Federal flood insurance falls as new premiums settle

Two people were killed in Saint-Louis. An emergency has been declared in West Virginia. At least 37 people have been killed in Kentucky. Over 1,000 were stranded in Death Valley National Park. All this following separate floods, and all in about a week.

Flooding has devastated lives and disrupted communities across the United States this summer. But people are dropping out of a federal program in greater numbers than before, coinciding with an agency overhaul that has changed premium rates across the country.

What do you want to know

  • The number of federal flood insurance policyholders fell 9% between June 2021 and June 2022, coinciding with the introduction of a new flood risk pricing system that adjusted premium rates
  • According to federal data, more than 450,000 national flood insurance policies have been dropped, more than a quarter of them in Florida.
  • In October 2021, FEMA introduced “Risk Rating 2.0” to modernize its policy pricing system; approximately 77% of policyholders should see their monthly premiums increase
  • Federal legislation was introduced to establish means-tested assistance programs for federal flood insurance; however, these bills have yet to gain traction

The number of federal flood insurance policies purchased fell by 9% in the United States over the past year, following a restructuring, called Risk Rating 2.0, which increased premiums by 3, 8 million Americans. As a result, hundreds of thousands of Americans are now at risk of losing their homes and possessions with no way to get them back.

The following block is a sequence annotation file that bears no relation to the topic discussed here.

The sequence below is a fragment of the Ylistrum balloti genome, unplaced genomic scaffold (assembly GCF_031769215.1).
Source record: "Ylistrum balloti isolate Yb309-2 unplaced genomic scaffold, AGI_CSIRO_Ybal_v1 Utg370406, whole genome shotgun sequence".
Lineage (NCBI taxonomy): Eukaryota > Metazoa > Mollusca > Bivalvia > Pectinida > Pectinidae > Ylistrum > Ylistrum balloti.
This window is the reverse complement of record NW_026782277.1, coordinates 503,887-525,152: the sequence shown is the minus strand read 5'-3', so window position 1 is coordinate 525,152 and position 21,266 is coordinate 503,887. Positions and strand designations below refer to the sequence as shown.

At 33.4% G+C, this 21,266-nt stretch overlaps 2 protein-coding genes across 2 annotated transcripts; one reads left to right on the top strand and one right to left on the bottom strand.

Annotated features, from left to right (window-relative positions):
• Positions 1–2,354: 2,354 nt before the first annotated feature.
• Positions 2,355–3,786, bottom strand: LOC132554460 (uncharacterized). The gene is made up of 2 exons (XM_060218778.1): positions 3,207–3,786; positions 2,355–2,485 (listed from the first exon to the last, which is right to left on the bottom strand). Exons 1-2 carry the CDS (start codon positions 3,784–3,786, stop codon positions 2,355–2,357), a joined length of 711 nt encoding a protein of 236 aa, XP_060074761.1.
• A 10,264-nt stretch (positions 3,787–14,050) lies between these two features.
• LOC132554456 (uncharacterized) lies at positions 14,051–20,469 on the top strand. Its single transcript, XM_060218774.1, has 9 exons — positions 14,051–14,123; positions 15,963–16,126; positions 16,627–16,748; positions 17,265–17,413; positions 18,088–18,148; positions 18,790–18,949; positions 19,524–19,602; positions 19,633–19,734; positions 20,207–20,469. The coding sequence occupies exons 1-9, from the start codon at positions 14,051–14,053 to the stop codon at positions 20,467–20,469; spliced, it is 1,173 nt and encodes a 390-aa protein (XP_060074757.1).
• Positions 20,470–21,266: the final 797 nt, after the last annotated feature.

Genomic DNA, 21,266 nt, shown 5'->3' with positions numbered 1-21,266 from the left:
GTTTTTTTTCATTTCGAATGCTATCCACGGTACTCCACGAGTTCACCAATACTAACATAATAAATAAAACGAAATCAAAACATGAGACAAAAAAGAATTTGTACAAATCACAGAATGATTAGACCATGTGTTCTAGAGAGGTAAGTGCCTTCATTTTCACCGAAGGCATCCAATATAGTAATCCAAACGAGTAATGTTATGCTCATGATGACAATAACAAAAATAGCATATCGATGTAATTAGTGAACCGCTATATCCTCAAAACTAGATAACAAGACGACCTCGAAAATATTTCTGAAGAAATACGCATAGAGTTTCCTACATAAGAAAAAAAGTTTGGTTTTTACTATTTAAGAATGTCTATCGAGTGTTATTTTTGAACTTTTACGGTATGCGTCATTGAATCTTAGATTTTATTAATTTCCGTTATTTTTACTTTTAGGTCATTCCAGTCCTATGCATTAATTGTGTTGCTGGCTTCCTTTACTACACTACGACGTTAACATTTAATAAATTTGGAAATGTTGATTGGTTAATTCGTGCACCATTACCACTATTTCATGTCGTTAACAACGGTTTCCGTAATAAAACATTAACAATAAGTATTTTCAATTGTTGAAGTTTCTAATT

“In general, many factors could influence this drop in the number of insured, including the economic impact of the pandemic, inflation, the housing market, affordability or the purchase of flood insurance on the private market. Additionally, the national flood insurance program typically experiences growth in years following major flood events and declines in years without major events,” said FEMA’s press secretary. , Jeremy Edwards, in a statement to Spectrum News. “Therefore, it would not be accurate to directly link the loss of 500,000 policies to the 2.0 risk rating – correlation is not causation.” Edwards added that FEMA is confident that policies will increase, over time, under the new methodology.

“I think it’s not crazy to think people are overpriced,” said Carolyn Kousky, associate vice president for economics and policy at the Environmental Defense Fund. Kousky is an expert at the intersection of natural disasters and economics, and recently wrote “Understanding Disaster Insurance” with the aim of creating an introduction to catastrophe risk and insurance. She, like Edwards, cautioned that there has yet to be a serious study of why people are dropping out of the program in such high numbers, and cited similar potential economic factors.

“I think where we might see the biggest impact is properties outside of the special flood risk zone, which prior to the 2.0 risk rating had seen favorable rates,” Kousky told SpectrumNews.

According to federal data, there were 4.53 million National Flood Insurance Policies (NFIPs) active in June 2022, the most recent monthly data available. But, according to that same data, there were 450,000 fewer NFIPs in June 2022 than in June 2021.